Only 23% of Americans Prefer a Female Boss

NEW YORK (MainStreet) — Women are taking their place in the C-suite, and more Americans than ever are glad they are. A new Gallup poll says if Americans were taking a new job and had their choice, they would still prefer a male boss. But nearly one-quarter (23%) said they would choose to work for a woman, and that's the highest percentage since the survey began in 1953.

Interestingly, more than half of men (51%) said they had no preference.

Gallup says the proportion of Americans who prefer a female boss has increased by 18 percentage points over the past six decades, while there has been a 31-point decline in the percentage preferring a male boss.

Women exhibit emotional intelligence

Cheryl Eaton, a management professor at Marlboro College Graduate School in Marlboro, Vt., as well as the founder of Wild Genius, a branding and innovation group, believes the trend represents a positive change for the American workplace.

"Women are more likely to exhibit emotional intelligence in the work place and so are more likely to support the whole human as managers," Eaton says. "They are more apt to be human themselves -- show their emotions and their vulnerabilities, making them more approachable as managers. Women are more likely to collaborate themselves, and create a collaborative culture; reducing competition and making the workplace feel more safe."

There is an increasing demand for female executives, according to Kim Shepherd, CEO of Decision Toolbox, a recruiting firm based in Irvine, Calif.

"I have been seeing a softening trend in leadership in the workplace," she said. "More and more hiring managers have been slyly requesting managers 'in touch with their feminine side.' Leaders who can provide vision that comes from their hearts as well as their heads are coming into fashion."

And Shepherd believes there are even more reasons for the expanding trend.

"Women seem more apt at multitasking and bring a maternal element to their managerial role. With the emergence of social media, the workplace is becoming a more social place," Shepherd said. "Work-life balance is now a demand rather than a wish and female bosses are quicker to understand this dynamic."

The results are "rather alarming"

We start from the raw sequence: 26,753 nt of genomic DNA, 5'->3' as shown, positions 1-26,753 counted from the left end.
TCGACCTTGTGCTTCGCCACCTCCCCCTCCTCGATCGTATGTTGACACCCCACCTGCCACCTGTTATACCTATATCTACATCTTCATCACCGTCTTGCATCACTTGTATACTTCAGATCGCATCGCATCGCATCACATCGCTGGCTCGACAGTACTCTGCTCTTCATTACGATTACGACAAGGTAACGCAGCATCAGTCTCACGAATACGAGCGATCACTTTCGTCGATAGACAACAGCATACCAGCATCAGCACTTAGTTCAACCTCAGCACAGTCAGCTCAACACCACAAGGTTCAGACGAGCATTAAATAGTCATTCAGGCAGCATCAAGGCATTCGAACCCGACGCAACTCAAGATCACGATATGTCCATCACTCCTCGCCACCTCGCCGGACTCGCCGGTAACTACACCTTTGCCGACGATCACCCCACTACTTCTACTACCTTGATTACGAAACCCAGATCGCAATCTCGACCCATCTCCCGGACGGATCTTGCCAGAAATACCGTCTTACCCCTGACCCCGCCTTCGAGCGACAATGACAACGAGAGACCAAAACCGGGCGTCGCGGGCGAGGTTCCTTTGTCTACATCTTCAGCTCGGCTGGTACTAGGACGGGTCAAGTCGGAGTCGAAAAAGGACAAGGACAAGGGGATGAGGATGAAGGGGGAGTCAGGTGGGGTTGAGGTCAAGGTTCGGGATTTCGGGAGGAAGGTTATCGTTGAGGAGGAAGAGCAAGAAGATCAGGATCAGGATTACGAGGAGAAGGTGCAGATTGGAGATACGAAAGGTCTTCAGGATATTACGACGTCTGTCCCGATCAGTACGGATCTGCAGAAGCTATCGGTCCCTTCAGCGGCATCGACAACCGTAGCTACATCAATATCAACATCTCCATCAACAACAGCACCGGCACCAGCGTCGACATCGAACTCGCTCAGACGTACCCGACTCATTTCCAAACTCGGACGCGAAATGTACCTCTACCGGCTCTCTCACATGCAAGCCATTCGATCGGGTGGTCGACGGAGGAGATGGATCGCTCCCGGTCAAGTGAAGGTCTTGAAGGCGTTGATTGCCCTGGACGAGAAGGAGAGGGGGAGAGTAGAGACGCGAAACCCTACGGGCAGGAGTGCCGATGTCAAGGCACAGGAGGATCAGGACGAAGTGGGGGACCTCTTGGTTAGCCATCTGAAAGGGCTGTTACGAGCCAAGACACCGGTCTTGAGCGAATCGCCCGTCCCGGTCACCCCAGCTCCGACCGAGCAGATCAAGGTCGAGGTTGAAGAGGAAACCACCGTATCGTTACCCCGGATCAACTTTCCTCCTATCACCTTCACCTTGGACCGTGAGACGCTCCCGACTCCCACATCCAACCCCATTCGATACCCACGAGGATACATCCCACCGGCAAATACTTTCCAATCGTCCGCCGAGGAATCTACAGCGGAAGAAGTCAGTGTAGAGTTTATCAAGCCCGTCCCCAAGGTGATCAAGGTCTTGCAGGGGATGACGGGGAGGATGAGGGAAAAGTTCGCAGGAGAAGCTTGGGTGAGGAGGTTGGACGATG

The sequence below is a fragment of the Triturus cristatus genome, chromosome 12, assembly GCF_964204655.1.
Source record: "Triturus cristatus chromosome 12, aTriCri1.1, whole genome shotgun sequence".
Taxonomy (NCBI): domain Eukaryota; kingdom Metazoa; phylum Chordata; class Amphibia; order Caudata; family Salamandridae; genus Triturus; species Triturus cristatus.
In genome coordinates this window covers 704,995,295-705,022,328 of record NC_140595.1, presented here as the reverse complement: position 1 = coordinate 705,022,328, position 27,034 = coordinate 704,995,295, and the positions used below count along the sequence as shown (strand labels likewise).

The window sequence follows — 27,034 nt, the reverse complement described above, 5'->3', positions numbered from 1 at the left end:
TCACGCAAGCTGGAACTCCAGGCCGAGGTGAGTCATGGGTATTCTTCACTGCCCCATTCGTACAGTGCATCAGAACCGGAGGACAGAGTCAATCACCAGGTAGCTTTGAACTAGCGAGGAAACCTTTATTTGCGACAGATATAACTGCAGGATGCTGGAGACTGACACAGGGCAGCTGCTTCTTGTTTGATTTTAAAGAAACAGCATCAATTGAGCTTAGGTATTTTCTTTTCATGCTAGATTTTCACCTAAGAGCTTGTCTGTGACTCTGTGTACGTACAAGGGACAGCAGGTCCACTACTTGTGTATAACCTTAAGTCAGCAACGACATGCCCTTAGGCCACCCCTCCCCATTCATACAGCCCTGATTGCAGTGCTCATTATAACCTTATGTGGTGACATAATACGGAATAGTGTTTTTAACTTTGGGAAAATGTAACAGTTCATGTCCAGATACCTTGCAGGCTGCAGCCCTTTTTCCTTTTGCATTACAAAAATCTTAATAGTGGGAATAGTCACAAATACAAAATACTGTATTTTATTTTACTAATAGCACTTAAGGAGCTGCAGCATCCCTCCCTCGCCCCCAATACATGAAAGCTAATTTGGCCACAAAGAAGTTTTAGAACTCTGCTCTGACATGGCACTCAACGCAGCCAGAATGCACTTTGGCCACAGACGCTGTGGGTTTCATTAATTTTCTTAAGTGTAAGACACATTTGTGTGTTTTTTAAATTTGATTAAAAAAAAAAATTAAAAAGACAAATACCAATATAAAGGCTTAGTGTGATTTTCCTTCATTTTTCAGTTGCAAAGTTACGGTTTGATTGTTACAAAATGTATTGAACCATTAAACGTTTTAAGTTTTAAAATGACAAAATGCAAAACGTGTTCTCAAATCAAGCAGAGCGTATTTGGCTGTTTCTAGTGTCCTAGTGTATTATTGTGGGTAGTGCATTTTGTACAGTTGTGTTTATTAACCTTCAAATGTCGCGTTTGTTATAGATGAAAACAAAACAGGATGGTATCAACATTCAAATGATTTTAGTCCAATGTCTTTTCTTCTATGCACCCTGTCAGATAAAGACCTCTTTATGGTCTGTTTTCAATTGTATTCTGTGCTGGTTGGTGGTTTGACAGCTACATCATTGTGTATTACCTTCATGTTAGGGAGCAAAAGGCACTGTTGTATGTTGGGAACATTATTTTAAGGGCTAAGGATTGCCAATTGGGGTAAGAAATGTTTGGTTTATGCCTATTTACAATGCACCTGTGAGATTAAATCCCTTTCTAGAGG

But Stacy Janicki, director of account management for Carmichael Lynch, an advertising agency based in Minneapolis, believes the results are "rather alarming," considering that more people would still rather work for a male boss.

"The current numbers may speak purely to what employees are conditioned to expect or what they've had the most exposure to," Janicki said. "While females are now evenly represented in the workforce overall, women are still under-represented on a leadership level."

"Employees often have many bosses over the course of their careers -- some good, some bad," she adds. "It is safe to assume they've had a disproportionate number of male bosses. If they've had less frequent exposure to female managers then, when a female boss fails to meet expectations, workers may make sweeping assumptions, based on gender, instead of just responding to that particular individual. With men, workers have enough experiences to form a bell curve of expectations against which male bosses are measured."

It shouldn't be about X and Y chromosomes

While Americans are more accepting than ever of a female boss, one quirk remains. If given a choice, the Gallup poll indicates that far more women (40%) would prefer to work for a man.

"My guess is that women have had less exposure to female bosses," said Janicki. "They could be conditioned to respond in a default manner, because it's purely what they are most accustomed to. I also fear that stereotypes still exist. Strong leadership traits present in men are often viewed differently than when women exhibit them. We are still fighting the stereotype battle."